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Experience with Whooper vs Trumpeter swans? (and picture)

Discussion in 'Ornamental Fowl (Swans, etc.)' started by harry marsh, Feb 13, 2014.

  1. harry marsh

    harry marsh Hatching

    Oct 13, 2013
    I started with Australian Black Swans. Loved them.
    But they are a bit too mobile for my property. I have a 3 acre lake behind the house, but the black swans would end up in the neighbor's yards (they walk around your yard a lot). They would follow you around the yard like a dog. I miss them.

    I was scared of one of the swans being attacked by a dog, and thought the mutes were prettier, so I traded them for mute swans

    ....mistake, although the Mute swans rarely leave 10 foot from the water's edge

    The mutes I have are notorious for being the most aggressive species. Frankly, the male is a nasty SOB. If you're in a boat in the lake and he decides he wants to attack (which is often), he doesn't stop until he or you is hurt.
    I realize that they're breeding and nest making, but this personality is not going to get any better. He actively seeks you out, to attack.

    So, in my journey with swans....I'm thinking about trading the mutes for Whoopers or Trumpeters
    Does anyone have any experience with particular personalities?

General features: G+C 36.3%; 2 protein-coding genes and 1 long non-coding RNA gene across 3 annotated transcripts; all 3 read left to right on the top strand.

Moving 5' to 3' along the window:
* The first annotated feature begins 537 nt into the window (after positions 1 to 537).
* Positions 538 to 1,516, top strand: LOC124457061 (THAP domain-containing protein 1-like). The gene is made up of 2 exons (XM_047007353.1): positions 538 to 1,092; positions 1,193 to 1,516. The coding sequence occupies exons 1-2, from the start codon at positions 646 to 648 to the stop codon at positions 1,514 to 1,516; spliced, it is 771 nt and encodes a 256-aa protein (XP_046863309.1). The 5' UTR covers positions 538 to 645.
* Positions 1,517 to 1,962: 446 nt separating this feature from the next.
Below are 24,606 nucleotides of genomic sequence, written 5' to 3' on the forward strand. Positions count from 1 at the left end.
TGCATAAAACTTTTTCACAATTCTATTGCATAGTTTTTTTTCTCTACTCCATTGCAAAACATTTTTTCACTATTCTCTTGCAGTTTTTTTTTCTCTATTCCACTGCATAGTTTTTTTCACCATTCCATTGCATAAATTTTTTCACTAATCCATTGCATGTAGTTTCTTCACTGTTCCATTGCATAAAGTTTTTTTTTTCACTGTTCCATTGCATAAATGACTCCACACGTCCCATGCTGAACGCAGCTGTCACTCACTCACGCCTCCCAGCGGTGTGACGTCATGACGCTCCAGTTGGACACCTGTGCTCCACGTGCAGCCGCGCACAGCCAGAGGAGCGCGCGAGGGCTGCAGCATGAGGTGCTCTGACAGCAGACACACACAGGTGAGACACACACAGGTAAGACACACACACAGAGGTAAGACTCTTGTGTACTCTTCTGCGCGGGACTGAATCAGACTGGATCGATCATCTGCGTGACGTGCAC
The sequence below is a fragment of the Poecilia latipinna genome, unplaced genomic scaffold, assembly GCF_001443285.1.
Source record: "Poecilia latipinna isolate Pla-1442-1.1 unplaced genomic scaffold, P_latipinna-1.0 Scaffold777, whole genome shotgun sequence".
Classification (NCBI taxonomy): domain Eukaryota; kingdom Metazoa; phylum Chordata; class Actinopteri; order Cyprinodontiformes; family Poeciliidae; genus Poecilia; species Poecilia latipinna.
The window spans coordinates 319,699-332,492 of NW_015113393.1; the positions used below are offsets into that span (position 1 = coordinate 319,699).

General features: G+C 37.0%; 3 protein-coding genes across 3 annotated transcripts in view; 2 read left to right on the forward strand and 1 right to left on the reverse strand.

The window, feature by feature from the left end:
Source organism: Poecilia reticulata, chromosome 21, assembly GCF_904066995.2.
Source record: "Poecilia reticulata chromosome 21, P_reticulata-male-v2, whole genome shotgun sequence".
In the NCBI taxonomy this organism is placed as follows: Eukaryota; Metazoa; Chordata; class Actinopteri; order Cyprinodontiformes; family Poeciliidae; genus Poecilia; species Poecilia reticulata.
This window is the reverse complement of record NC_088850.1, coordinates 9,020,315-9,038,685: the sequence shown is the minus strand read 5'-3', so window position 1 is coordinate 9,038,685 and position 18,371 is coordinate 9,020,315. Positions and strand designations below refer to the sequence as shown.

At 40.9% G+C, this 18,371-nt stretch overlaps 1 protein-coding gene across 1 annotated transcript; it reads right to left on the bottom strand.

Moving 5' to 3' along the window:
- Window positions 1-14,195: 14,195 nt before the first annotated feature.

It's hard to find information on Whooper or Trumpeter swans.

    I think the whooper swans are a bit prettier than trumpeter swans, but I like the idea of having a native Trumpeter swan. . .
    I am leaning toward the trumpeter swan for this reason.

    Any thoughts from anyone to help me decide between Whooper or Trumpeter? Any experiences?
    I'm in North Carolina.

    A picture for eye candy. You can see the male mute in the bottom left. He sees me on the deck and already wants to bite me.
    Last edited: Feb 13, 2014

  2. Dr. Todd

    Dr. Todd Songster

    Nov 9, 2010
    The biggest potential detraction from Whooper and Trumpeter Swans are their calls. They are both loud birds and their repeated calling, especially by the Whoopers, can get very old - even to the most enthusiastic owners after a while (and usually to their neighbors much sooner).

    Personality-wise they can be as aggressive as Mute Swans but the males usually aren't quite so in your face- but each bird is different and I've seen some truly dangerous males of both species while others are quite gentile. In my experience hand raised birds - especially those that have been coddled- turn into the most aggressive adults. The parent raised birds tend to be more reserved.

    Both species are more terrestrial than Mutes and could wander like the Blacks.

    One solution to the aggression problem would be to replace the male you have with one or more additional females. They will still hang together and you can use your pond again!


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